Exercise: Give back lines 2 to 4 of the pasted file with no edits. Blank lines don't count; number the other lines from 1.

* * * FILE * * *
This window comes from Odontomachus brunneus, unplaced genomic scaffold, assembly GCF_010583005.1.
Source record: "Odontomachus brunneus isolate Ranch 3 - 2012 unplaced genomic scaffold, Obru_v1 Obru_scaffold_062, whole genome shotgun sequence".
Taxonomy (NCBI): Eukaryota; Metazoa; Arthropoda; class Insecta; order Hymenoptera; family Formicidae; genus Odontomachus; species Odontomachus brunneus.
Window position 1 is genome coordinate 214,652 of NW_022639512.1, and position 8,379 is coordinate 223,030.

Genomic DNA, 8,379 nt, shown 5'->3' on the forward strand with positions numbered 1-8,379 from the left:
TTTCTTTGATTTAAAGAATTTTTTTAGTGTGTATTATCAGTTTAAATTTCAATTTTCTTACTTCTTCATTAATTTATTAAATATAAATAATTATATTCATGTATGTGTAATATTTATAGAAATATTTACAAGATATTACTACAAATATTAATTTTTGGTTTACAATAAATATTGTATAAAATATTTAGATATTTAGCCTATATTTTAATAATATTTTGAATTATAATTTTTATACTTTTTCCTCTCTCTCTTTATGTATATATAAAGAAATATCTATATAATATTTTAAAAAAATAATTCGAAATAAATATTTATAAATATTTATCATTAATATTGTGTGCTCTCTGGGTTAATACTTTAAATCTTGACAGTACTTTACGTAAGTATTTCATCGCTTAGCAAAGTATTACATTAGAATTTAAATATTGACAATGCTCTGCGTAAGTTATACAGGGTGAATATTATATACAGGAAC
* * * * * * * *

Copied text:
Source record: "Odontomachus brunneus isolate Ranch 3 - 2012 unplaced genomic scaffold, Obru_v1 Obru_scaffold_062, whole genome shotgun sequence".
Taxonomy (NCBI): Eukaryota; Metazoa; Arthropoda; class Insecta; order Hymenoptera; family Formicidae; genus Odontomachus; species Odontomachus brunneus.
Window position 1 is genome coordinate 214,652 of NW_022639512.1, and position 8,379 is coordinate 223,030.